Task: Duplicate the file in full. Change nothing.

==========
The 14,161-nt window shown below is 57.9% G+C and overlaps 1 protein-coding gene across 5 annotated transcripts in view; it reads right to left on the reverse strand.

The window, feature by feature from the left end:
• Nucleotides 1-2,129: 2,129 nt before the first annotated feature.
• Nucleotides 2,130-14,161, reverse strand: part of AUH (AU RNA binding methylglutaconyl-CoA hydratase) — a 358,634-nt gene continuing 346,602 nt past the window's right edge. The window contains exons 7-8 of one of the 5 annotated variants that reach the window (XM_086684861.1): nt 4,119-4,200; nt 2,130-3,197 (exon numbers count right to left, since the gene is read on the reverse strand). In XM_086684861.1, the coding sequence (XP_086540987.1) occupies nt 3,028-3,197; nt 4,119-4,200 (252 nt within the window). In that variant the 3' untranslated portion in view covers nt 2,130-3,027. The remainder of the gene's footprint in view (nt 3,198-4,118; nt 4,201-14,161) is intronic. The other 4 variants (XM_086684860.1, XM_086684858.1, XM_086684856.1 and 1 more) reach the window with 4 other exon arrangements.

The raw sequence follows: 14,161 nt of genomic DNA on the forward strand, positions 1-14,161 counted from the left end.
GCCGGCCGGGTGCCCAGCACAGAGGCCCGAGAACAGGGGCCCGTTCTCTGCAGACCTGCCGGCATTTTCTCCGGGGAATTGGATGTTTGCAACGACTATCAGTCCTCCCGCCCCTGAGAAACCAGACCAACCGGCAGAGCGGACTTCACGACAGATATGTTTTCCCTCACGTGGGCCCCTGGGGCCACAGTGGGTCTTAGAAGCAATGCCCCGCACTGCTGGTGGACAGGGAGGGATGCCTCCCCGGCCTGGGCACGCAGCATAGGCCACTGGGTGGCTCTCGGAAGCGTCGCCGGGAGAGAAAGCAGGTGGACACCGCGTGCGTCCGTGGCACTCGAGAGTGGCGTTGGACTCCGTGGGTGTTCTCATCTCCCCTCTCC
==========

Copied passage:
The 14,161-nt window shown below is 57.9% G+C and overlaps 1 protein-coding gene across 5 annotated transcripts in view; it reads right to left on the reverse strand.

The window, feature by feature from the left end:
• Nucleotides 1-2,129: 2,129 nt before the first annotated feature.
• Nucleotides 2,130-14,161, reverse strand: part of AUH (AU RNA binding methylglutaconyl-CoA hydratase) — a 358,634-nt gene continuing 346,602 nt past the window's right edge. The window contains exons 7-8 of one of the 5 annotated variants that reach the window (XM_086684861.1): nt 4,119-4,200; nt 2,130-3,197 (exon numbers count right to left, since the gene is read on the reverse strand). In XM_086684861.1, the coding sequence (XP_086540987.1) occupies nt 3,028-3,197; nt 4,119-4,200 (252 nt within the window). In that variant the 3' untranslated portion in view covers nt 2,130-3,027. The remainder of the gene's footprint in view (nt 3,198-4,118; nt 4,201-14,161) is intronic. The other 4 variants (XM_086684860.1, XM_086684858.1, XM_086684856.1 and 1 more) reach the window with 4 other exon arrangements.

The raw sequence follows: 14,161 nt of genomic DNA on the forward strand, positions 1-14,161 counted from the left end.
GCCGGCCGGGTGCCCAGCACAGAGGCCCGAGAACAGGGGCCCGTTCTCTGCAGACCTGCCGGCATTTTCTCCGGGGAATTGGATGTTTGCAACGACTATCAGTCCTCCCGCCCCTGAGAAACCAGACCAACCGGCAGAGCGGACTTCACGACAGATATGTTTTCCCTCACGTGGGCCCCTGGGGCCACAGTGGGTCTTAGAAGCAATGCCCCGCACTGCTGGTGGACAGGGAGGGATGCCTCCCCGGCCTGGGCACGCAGCATAGGCCACTGGGTGGCTCTCGGAAGCGTCGCCGGGAGAGAAAGCAGGTGGACACCGCGTGCGTCCGTGGCACTCGAGAGTGGCGTTGGACTCCGTGGGTGTTCTCATCTCCCCTCTCC